Google never had customer service for non-paying users. And they've been a privacy nightmare for as long as I remember. Do you think a company that hires so many PhDs hasn't thought through the implications of their decisions? The "don't be evil" ship sailed a long time ago.
I agree with him. Paypal has a terrible track record, and if a moderately successful fundraiser can cause them to seize funds. Since the shelter isn't a business with a track record of sales, it could take significant effort to get access to those funds. And since Paypal isn't a regulated bank, there's no recourse other than taking them to court.
Paypal is convenient, and is only worth the risk if you can afford to lose the transaction.
To understand many policies related to education, you have to think like a lawyer. A huge number of decisions don't take under consideration what's best for the students or society, but what reduces their liability.
Many questions are poorly designed, since they're the work of mediocre professionals. The bureaucrats know and expect this. Thus, they require the test-taker to choose the "best" answer (often a subjective concept), thus relieving themselves from having to cancel questions or admit the existence of flaws in exams.
Modern ABS responds fantastically fast. (...) Slam on the brakes and steer. That's what ABS are for. They almost always lead to shorter stopping distances than cars without ABS, and you can avoid the deer on the road.
I was once driving a 2010 Dodge Avenger (rental) in moderate rain, and decided to turn right into a gas station. I saw there was no one behind me and hit the brakes harder than usual, under the illusion that the ABS would react properly. Note that I was not turning at this point. That car simply refused to properly actuate the brakes until I did what the OP called threshold braking. This came to me as second nature, because my car back home doesn't have ABS brakes. But I was surprised at the absolutely horrible braking performance on the 2010 Avenger. For a while, it felt like the brakes had malfunctioned and I was not braking at all. If I actually had to stop suddenly, I would've been screwed.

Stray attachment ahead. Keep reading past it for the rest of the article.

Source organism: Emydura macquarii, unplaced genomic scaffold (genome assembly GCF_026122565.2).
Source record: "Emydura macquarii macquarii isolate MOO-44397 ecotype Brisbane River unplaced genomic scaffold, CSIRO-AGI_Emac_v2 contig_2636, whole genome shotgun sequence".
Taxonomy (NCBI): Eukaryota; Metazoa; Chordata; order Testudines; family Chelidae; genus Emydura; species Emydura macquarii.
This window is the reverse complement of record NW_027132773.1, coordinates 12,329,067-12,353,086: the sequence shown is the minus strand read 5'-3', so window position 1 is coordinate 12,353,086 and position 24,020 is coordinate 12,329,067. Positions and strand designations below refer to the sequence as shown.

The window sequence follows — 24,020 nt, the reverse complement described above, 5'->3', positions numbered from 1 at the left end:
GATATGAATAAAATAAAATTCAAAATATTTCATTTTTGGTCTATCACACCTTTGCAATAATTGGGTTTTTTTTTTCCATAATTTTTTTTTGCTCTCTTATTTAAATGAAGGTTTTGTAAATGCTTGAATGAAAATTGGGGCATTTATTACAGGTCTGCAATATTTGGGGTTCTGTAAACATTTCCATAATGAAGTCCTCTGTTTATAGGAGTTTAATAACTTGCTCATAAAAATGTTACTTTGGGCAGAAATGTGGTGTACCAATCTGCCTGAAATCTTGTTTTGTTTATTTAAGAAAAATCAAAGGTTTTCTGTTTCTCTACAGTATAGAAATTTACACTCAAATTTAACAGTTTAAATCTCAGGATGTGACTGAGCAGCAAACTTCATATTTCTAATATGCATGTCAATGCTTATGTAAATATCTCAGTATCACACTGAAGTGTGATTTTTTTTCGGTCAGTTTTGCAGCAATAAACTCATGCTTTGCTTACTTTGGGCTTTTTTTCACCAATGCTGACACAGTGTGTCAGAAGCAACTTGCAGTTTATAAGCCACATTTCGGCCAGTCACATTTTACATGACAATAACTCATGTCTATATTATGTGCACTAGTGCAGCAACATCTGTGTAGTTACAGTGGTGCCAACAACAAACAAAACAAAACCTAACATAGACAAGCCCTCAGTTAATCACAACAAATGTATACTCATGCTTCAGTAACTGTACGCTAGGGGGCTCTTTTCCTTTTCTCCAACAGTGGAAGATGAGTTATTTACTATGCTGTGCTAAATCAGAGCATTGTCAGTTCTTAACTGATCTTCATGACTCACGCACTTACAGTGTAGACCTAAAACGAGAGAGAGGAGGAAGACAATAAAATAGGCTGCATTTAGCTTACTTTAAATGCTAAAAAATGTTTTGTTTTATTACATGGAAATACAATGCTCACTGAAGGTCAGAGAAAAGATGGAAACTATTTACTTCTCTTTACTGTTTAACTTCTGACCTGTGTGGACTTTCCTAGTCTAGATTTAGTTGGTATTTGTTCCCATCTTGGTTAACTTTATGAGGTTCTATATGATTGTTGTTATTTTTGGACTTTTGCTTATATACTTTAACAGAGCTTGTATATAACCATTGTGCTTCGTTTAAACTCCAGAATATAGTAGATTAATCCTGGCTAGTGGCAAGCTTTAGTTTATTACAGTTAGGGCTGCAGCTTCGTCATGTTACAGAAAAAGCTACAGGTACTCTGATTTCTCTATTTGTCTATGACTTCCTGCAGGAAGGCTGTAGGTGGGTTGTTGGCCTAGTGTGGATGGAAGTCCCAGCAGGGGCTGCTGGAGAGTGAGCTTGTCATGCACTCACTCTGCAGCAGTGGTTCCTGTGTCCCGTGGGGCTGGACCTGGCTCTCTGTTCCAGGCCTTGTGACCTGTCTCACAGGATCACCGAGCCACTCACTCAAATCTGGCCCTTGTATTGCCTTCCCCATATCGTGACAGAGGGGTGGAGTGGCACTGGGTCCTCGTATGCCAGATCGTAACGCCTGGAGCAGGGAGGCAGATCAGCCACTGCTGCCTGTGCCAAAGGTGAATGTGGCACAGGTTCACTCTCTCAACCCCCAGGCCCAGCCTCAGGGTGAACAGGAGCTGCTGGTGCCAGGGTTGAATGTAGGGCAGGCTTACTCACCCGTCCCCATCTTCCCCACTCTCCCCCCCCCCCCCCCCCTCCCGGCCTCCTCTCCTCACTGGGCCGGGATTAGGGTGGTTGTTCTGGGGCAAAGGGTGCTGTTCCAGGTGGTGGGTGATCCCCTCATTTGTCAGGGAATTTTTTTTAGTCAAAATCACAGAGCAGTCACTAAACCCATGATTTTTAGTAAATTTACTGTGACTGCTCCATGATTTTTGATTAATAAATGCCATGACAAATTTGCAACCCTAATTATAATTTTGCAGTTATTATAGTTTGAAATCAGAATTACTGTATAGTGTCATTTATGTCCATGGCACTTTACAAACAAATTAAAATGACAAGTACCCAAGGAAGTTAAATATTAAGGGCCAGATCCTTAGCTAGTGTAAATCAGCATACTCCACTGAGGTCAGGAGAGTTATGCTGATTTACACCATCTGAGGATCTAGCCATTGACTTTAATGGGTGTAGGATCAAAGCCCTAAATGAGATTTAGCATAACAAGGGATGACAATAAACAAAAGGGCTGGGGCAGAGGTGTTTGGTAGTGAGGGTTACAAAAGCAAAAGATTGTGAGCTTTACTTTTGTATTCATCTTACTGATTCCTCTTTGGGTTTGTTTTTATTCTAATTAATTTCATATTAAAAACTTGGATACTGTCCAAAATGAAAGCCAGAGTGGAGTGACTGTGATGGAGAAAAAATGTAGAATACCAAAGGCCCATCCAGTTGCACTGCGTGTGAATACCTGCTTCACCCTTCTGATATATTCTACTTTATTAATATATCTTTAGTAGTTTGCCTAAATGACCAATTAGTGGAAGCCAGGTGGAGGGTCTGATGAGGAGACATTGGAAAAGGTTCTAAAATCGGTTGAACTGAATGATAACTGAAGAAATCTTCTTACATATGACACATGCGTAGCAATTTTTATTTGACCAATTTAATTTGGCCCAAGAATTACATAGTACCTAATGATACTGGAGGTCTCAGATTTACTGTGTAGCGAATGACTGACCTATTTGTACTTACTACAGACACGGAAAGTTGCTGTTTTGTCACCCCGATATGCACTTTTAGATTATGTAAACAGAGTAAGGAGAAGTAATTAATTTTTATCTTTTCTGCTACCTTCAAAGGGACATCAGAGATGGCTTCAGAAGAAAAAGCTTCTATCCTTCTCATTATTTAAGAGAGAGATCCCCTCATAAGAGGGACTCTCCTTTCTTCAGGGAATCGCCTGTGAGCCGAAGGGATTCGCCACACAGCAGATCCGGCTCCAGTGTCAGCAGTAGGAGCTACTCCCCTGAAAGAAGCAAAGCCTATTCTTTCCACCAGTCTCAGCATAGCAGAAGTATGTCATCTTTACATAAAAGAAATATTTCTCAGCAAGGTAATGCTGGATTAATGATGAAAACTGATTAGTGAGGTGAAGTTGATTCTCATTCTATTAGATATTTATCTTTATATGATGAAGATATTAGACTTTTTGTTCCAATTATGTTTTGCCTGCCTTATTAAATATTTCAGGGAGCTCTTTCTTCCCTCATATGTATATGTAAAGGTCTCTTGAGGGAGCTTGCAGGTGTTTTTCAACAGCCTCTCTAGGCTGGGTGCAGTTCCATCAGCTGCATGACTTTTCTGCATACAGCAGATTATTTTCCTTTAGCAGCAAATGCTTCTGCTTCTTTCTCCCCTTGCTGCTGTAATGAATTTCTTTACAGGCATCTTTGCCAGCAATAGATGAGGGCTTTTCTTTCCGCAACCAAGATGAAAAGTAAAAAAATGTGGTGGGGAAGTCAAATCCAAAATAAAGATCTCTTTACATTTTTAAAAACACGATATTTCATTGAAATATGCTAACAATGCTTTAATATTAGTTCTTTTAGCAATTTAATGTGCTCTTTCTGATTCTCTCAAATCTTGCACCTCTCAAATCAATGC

So in effect, it doesn't matter if your ABS firmware is modern or not. Performance is very dependent on the make and model.
Once you say "well it's OK if you violate someone's rights, as long as it was an honest mistake", it opens a huge barn door to abuse.
And this is why politicians consistently play dumb and ignorant. People can be incarcerated for being corrupt, but not for being unintelligent.
The Sun is owned by Rupert Murdoch.
Like we have nowadays with people who can't buy gas with credit because the pumps are now putting holds of $200 or more.
Except that the process of parking takes hours, and the machine can incrementally bill someone. The ticket can be applied if and only if the person doesn't pay for whatever reason.
I bought one for myself, another as a gift and I'm thinking of buying two for my parents.
It has seamless Skype and SIP integration, so you can type in a number and choose which service to use from a drop-down box, all from the standard interface. Messaging is all integrated, with SMS, Google Talk, Skype, Twitter, Facebook, etc. The UI looks great and is very smooth. The phone runs Linux on a 1 GHz processor, with 1 GB of RAM, so you can do a lot with it, with true multitasking and a lot of features. Application development is really nice, since it's all based on Qt. And you can imagine how neat it is to run Linux on a phone, and use apt-get to install stuff.
I have no problem with Nokia making Windows phones. It's nice OS, even if it's lacking apps (in particular, no Skype and no SIP stack). But cancelling Meego was madness from a business perspective. Elop killed an amazing product, and what is in my opinion the best mobile OS out there, for both consumers and developers.